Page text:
Host-plant selection by phytophagous insects is largely determined by adult insects choosing the developmental location of offspring. Knowledge of natural selection leads to theoretical predictions about how adult behaviour might respond to host quality, the abundance of host-plants, adult egg-load, age and available search time, density-dependence, and stochastic effects. Debates about the value of simple adaptive models can only be settled by repeated testing and reformulation. The theoretical basis of adaptive host selection is quite strong, but several challenges remain. Models are lacking which are both general enough to be applicable to a wide rang of species, and easy to test. The role of variability in plant abundance and other stochastic forces requires clarification. Empirically, good field studies of the effect of host-plants on insect fitness are rare, but without them little progress can be made. The assessment of host-preference also requires attention. Quantitative tests of theory are rare, probably because general models do not encompass enough relevant natural history for each particular species. However much anecdotal and qualitative evidence seems to reflect adaptive predictions. A challenge for the future is to assess the adaptive value of particular mechanisms of host-selection, and to relate these to the predictions made in simple adaptive models.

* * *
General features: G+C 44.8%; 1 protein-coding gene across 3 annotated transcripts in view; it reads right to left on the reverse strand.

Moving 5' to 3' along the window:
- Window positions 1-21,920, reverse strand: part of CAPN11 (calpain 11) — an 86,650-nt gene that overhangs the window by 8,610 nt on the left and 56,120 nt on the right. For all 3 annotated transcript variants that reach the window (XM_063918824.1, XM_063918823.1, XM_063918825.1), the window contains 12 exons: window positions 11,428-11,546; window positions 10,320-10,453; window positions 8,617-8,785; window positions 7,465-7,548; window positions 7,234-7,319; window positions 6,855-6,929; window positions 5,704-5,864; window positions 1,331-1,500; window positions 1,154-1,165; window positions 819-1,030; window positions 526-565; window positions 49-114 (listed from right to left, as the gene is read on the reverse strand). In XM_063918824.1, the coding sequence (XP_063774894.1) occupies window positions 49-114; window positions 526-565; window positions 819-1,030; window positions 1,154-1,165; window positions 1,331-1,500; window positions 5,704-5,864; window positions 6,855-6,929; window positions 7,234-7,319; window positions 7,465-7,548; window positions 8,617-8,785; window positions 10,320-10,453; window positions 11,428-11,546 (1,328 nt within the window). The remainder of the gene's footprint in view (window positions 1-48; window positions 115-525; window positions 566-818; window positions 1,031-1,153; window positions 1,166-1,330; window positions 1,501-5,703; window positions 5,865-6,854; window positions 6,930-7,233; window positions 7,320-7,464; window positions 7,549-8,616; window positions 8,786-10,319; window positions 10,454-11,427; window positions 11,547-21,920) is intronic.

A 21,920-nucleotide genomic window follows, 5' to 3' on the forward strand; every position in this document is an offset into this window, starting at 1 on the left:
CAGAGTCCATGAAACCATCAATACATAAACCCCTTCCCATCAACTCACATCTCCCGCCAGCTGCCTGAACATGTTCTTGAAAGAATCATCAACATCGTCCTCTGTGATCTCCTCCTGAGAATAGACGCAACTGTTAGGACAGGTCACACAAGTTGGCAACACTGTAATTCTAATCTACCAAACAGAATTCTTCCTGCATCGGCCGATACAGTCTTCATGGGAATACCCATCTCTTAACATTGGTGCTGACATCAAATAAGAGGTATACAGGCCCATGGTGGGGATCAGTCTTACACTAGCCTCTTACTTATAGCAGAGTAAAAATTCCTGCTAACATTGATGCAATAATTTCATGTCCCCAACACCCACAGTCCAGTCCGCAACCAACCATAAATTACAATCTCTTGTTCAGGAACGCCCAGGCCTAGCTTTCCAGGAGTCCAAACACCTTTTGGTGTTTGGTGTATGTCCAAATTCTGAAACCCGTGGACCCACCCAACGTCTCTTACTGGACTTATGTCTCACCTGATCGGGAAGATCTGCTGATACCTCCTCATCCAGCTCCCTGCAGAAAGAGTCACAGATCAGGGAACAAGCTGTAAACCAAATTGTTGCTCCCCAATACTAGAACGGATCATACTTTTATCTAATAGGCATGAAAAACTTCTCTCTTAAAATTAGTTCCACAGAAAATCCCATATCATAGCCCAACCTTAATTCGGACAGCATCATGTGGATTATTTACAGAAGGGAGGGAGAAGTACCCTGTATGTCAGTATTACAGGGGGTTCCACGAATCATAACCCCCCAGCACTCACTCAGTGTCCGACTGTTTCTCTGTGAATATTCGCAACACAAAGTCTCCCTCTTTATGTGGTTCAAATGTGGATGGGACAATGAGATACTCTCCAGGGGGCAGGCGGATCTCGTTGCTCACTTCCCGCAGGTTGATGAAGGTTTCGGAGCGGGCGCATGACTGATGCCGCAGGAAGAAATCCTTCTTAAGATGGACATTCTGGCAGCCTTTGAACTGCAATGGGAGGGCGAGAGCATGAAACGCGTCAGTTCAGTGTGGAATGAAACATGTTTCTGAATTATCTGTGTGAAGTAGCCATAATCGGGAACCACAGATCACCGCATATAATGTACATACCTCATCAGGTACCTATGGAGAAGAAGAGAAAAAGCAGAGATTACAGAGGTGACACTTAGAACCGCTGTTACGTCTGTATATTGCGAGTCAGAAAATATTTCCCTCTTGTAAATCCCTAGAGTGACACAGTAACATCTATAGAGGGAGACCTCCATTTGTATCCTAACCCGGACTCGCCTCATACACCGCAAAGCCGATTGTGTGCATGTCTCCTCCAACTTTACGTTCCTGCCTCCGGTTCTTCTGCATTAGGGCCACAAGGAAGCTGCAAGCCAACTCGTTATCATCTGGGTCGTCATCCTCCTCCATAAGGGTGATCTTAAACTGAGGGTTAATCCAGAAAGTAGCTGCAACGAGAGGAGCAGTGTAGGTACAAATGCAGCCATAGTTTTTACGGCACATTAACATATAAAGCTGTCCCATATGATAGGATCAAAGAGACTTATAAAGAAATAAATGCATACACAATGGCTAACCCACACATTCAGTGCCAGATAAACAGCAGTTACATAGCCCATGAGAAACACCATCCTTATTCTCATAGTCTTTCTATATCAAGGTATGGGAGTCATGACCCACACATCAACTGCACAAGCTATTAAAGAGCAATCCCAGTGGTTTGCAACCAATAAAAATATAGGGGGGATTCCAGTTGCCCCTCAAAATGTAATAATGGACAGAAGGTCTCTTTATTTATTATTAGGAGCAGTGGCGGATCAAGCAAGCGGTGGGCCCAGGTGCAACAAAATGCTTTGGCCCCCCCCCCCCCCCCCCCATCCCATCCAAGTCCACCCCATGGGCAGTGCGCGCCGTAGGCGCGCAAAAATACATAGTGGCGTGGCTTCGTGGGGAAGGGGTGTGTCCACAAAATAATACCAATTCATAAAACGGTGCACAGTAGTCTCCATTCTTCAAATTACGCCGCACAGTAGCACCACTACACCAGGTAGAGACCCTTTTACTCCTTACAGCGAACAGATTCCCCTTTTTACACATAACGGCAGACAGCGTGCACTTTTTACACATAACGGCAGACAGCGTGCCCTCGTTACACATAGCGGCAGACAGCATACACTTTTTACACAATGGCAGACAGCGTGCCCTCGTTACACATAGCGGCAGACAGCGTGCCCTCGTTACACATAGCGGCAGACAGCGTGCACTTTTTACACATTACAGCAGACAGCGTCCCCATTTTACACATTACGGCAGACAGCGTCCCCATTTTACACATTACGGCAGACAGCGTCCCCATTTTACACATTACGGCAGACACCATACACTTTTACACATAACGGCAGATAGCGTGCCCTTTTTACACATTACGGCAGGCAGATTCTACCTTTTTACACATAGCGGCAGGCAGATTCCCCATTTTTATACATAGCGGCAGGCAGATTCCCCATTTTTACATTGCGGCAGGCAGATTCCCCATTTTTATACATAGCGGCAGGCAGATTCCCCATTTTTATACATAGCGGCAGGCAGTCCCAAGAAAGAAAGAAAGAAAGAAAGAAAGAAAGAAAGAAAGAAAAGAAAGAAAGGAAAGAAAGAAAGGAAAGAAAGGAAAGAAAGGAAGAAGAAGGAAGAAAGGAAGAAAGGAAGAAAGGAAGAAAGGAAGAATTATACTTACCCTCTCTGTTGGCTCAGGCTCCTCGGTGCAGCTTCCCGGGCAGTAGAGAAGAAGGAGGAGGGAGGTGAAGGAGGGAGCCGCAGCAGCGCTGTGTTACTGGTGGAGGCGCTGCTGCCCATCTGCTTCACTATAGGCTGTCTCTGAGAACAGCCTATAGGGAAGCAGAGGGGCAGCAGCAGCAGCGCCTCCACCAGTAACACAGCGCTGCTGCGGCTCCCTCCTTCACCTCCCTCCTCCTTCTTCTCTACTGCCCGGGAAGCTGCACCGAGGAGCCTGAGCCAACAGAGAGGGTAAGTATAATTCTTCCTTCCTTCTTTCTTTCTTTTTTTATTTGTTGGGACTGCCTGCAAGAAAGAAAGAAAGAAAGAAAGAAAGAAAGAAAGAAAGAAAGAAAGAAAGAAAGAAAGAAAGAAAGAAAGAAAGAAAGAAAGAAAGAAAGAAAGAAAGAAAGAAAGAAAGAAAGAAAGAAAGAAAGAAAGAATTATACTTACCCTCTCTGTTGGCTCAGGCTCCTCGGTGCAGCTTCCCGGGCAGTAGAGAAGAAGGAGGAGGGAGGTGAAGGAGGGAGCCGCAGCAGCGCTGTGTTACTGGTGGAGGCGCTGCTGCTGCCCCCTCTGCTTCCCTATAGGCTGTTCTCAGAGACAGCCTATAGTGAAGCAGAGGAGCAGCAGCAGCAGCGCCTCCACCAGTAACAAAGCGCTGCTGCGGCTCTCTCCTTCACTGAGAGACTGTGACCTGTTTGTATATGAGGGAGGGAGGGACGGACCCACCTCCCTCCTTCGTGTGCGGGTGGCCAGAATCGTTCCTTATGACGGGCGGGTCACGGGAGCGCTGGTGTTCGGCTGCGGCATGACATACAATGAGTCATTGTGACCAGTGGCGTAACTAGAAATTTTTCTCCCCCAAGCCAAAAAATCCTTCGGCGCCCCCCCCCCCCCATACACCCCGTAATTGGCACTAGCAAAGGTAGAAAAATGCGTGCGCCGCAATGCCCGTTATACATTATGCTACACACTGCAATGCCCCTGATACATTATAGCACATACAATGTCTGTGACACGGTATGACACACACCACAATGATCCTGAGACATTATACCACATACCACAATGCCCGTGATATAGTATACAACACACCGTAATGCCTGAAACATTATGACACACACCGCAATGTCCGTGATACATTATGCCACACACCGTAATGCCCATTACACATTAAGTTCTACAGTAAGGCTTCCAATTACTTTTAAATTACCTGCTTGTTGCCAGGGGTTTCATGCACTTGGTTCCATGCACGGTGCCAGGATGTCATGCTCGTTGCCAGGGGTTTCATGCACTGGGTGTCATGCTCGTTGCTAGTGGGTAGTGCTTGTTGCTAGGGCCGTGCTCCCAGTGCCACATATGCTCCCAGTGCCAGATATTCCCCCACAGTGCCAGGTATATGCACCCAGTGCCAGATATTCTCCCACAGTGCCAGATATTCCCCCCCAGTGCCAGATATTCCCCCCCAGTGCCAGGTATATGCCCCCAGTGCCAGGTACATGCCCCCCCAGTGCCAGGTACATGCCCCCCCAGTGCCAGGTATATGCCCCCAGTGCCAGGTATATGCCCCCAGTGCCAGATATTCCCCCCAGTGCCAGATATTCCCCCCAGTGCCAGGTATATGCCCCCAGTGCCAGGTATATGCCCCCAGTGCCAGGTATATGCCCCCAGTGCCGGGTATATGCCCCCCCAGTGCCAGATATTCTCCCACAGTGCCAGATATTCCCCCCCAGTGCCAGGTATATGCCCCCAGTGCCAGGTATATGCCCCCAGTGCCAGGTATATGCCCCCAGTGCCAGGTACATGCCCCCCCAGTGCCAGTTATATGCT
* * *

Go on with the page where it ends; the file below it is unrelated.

|Publication status||Published - 1997|